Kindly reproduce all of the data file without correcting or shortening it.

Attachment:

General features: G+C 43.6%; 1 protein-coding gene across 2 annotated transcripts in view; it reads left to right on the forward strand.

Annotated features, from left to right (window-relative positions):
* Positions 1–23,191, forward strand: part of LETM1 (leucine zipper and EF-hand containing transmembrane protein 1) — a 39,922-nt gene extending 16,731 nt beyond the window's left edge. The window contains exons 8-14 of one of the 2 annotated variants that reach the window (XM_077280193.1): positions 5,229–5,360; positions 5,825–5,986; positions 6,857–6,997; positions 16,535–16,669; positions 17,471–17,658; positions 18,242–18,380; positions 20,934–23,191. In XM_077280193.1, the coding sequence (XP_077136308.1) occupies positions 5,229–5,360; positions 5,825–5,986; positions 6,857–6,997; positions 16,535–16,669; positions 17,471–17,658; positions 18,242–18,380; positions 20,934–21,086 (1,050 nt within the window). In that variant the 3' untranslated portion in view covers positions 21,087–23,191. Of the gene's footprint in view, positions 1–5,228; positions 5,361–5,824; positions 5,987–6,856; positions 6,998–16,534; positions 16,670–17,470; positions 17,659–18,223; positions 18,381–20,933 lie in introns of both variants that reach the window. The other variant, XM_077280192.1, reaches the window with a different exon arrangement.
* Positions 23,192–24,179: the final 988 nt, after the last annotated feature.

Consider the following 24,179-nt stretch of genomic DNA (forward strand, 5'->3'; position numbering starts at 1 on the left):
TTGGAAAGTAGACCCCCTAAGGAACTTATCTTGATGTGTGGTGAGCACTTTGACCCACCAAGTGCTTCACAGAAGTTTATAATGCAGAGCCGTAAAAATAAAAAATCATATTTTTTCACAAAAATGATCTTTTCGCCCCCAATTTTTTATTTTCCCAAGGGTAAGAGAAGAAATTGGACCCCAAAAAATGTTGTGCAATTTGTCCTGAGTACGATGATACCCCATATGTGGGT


General features: G+C 43.6%; 1 protein-coding gene across 2 annotated transcripts in view; it reads left to right on the forward strand.

Annotated features, from left to right (window-relative positions):
* Positions 1–23,191, forward strand: part of LETM1 (leucine zipper and EF-hand containing transmembrane protein 1) — a 39,922-nt gene extending 16,731 nt beyond the window's left edge. The window contains exons 8-14 of one of the 2 annotated variants that reach the window (XM_077280193.1): positions 5,229–5,360; positions 5,825–5,986; positions 6,857–6,997; positions 16,535–16,669; positions 17,471–17,658; positions 18,242–18,380; positions 20,934–23,191. In XM_077280193.1, the coding sequence (XP_077136308.1) occupies positions 5,229–5,360; positions 5,825–5,986; positions 6,857–6,997; positions 16,535–16,669; positions 17,471–17,658; positions 18,242–18,380; positions 20,934–21,086 (1,050 nt within the window). In that variant the 3' untranslated portion in view covers positions 21,087–23,191. Of the gene's footprint in view, positions 1–5,228; positions 5,361–5,824; positions 5,987–6,856; positions 6,998–16,534; positions 16,670–17,470; positions 17,659–18,223; positions 18,381–20,933 lie in introns of both variants that reach the window. The other variant, XM_077280192.1, reaches the window with a different exon arrangement.
* Positions 23,192–24,179: the final 988 nt, after the last annotated feature.

Consider the following 24,179-nt stretch of genomic DNA (forward strand, 5'->3'; position numbering starts at 1 on the left):
TTGGAAAGTAGACCCCCTAAGGAACTTATCTTGATGTGTGGTGAGCACTTTGACCCACCAAGTGCTTCACAGAAGTTTATAATGCAGAGCCGTAAAAATAAAAAATCATATTTTTTCACAAAAATGATCTTTTCGCCCCCAATTTTTTATTTTCCCAAGGGTAAGAGAAGAAATTGGACCCCAAAAAATGTTGTGCAATTTGTCCTGAGTACGATGATACCCCATATGTGGGT